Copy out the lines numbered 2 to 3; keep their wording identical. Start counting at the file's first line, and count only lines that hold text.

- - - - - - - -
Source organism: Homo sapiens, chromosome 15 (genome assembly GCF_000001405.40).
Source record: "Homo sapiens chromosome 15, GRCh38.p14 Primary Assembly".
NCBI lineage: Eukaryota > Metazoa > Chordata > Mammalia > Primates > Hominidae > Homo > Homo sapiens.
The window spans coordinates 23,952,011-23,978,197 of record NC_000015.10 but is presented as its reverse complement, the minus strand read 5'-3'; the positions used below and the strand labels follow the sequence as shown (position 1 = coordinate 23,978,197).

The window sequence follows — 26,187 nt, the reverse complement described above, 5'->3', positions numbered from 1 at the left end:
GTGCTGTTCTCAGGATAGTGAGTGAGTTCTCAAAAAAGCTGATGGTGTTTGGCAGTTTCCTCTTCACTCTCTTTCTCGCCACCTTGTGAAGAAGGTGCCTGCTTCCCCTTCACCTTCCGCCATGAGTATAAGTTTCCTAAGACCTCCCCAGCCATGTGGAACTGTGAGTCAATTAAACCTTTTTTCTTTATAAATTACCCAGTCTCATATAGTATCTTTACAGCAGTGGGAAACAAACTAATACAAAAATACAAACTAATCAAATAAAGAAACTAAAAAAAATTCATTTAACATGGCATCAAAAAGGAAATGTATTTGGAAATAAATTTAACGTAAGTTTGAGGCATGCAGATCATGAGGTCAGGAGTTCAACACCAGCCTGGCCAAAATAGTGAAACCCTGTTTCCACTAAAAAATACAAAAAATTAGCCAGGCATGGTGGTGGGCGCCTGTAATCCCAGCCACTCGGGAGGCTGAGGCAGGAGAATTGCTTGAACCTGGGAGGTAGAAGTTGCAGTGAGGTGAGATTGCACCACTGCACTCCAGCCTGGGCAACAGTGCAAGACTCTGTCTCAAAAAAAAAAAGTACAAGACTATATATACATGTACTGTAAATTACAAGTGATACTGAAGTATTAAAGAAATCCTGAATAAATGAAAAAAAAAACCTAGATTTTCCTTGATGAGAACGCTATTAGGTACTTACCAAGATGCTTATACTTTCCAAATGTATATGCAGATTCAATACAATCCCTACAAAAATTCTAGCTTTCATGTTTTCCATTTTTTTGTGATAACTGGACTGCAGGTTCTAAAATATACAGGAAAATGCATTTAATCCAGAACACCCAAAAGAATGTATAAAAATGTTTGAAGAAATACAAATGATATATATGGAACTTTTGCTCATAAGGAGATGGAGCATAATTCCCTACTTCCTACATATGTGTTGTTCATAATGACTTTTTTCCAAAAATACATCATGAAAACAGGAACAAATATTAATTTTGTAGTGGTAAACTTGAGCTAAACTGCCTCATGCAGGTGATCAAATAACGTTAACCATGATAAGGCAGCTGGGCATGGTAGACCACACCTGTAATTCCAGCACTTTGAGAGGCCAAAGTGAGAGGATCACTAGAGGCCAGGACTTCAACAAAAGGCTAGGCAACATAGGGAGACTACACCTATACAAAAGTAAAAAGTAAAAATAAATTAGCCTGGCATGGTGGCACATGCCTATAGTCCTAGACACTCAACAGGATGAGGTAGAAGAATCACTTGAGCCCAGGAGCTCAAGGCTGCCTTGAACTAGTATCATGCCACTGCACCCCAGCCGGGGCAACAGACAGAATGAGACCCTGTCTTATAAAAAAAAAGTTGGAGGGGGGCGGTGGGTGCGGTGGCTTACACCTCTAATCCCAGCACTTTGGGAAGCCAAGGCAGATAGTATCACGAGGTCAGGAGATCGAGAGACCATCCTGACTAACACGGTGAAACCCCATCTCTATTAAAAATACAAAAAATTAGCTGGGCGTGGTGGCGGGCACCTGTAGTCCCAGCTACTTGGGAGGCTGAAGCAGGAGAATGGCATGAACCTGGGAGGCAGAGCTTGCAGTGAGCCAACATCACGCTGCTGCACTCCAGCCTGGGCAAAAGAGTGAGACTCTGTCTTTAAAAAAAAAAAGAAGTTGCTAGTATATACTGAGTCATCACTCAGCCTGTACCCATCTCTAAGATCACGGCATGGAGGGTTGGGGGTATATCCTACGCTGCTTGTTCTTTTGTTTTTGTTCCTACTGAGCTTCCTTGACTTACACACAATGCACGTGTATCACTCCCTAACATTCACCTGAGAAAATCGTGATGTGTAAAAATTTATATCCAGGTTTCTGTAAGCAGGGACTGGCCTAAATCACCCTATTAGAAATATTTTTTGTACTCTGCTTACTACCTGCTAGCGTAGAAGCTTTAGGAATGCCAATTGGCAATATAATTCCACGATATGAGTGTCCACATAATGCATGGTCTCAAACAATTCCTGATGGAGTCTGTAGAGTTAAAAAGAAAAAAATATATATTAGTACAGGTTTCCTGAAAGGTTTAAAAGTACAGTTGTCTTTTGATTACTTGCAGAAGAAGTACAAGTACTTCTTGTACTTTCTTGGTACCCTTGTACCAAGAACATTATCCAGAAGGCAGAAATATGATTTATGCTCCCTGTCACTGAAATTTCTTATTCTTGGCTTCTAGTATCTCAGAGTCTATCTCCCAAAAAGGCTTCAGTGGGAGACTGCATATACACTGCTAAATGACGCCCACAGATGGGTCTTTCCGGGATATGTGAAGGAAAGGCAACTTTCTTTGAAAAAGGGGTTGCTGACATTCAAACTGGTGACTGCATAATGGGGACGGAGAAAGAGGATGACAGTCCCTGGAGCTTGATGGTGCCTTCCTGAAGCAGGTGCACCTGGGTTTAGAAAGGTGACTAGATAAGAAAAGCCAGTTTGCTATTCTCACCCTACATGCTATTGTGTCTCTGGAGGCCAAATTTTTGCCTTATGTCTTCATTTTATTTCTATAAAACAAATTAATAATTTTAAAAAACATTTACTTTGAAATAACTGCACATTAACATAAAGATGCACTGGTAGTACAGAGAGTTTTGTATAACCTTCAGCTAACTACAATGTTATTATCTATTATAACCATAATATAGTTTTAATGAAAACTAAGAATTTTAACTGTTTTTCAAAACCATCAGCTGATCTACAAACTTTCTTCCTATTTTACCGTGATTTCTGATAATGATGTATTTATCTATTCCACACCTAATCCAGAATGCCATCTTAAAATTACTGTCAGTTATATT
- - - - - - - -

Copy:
Source record: "Homo sapiens chromosome 15, GRCh38.p14 Primary Assembly".
NCBI lineage: Eukaryota > Metazoa > Chordata > Mammalia > Primates > Hominidae > Homo > Homo sapiens.